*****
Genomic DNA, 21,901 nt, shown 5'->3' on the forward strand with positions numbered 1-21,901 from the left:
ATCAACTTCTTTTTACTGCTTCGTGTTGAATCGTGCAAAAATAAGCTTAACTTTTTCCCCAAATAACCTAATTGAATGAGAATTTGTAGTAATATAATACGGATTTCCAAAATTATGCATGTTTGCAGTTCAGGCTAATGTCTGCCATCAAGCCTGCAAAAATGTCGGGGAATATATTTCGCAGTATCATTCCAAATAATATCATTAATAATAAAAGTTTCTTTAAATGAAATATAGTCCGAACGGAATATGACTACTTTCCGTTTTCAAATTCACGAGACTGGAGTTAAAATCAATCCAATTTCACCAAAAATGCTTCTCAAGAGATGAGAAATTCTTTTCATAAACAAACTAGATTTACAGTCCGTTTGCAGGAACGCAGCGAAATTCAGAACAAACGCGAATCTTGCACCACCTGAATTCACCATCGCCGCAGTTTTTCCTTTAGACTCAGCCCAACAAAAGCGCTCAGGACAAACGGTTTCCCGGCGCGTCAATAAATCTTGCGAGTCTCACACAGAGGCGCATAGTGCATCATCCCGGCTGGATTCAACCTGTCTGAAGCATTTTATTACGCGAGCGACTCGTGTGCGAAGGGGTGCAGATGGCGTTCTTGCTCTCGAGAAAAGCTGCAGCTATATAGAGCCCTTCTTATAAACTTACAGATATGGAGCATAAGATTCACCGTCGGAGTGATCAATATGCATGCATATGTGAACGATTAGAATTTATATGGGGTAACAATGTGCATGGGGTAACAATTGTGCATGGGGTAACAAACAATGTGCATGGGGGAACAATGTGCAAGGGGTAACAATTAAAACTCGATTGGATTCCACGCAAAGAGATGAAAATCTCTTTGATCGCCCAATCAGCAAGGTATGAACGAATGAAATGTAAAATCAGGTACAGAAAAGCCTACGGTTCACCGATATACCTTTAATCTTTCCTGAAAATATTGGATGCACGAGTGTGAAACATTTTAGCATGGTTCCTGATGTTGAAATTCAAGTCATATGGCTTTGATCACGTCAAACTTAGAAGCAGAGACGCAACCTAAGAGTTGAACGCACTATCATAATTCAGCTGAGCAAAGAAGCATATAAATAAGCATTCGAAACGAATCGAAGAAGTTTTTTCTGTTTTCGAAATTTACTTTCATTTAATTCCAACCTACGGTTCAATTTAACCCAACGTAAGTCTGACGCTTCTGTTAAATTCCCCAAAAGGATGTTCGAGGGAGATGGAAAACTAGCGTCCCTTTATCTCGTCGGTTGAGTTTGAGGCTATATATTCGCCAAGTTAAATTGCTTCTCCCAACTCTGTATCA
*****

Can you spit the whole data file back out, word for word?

Genomic DNA, 21,901 nt, shown 5'->3' on the forward strand with positions numbered 1-21,901 from the left:
ATCAACTTCTTTTTACTGCTTCGTGTTGAATCGTGCAAAAATAAGCTTAACTTTTTCCCCAAATAACCTAATTGAATGAGAATTTGTAGTAATATAATACGGATTTCCAAAATTATGCATGTTTGCAGTTCAGGCTAATGTCTGCCATCAAGCCTGCAAAAATGTCGGGGAATATATTTCGCAGTATCATTCCAAATAATATCATTAATAATAAAAGTTTCTTTAAATGAAATATAGTCCGAACGGAATATGACTACTTTCCGTTTTCAAATTCACGAGACTGGAGTTAAAATCAATCCAATTTCACCAAAAATGCTTCTCAAGAGATGAGAAATTCTTTTCATAAACAAACTAGATTTACAGTCCGTTTGCAGGAACGCAGCGAAATTCAGAACAAACGCGAATCTTGCACCACCTGAATTCACCATCGCCGCAGTTTTTCCTTTAGACTCAGCCCAACAAAAGCGCTCAGGACAAACGGTTTCCCGGCGCGTCAATAAATCTTGCGAGTCTCACACAGAGGCGCATAGTGCATCATCCCGGCTGGATTCAACCTGTCTGAAGCATTTTATTACGCGAGCGACTCGTGTGCGAAGGGGTGCAGATGGCGTTCTTGCTCTCGAGAAAAGCTGCAGCTATATAGAGCCCTTCTTATAAACTTACAGATATGGAGCATAAGATTCACCGTCGGAGTGATCAATATGCATGCATATGTGAACGATTAGAATTTATATGGGGTAACAATGTGCATGGGGTAACAATTGTGCATGGGGTAACAAACAATGTGCATGGGGGAACAATGTGCAAGGGGTAACAATTAAAACTCGATTGGATTCCACGCAAAGAGATGAAAATCTCTTTGATCGCCCAATCAGCAAGGTATGAACGAATGAAATGTAAAATCAGGTACAGAAAAGCCTACGGTTCACCGATATACCTTTAATCTTTCCTGAAAATATTGGATGCACGAGTGTGAAACATTTTAGCATGGTTCCTGATGTTGAAATTCAAGTCATATGGCTTTGATCACGTCAAACTTAGAAGCAGAGACGCAACCTAAGAGTTGAACGCACTATCATAATTCAGCTGAGCAAAGAAGCATATAAATAAGCATTCGAAACGAATCGAAGAAGTTTTTTCTGTTTTCGAAATTTACTTTCATTTAATTCCAACCTACGGTTCAATTTAACCCAACGTAAGTCTGACGCTTCTGTTAAATTCCCCAAAAGGATGTTCGAGGGAGATGGAAAACTAGCGTCCCTTTATCTCGTCGGTTGAGTTTGAGGCTATATATTCGCCAAGTTAAATTGCTTCTCCCAACTCTGTATCA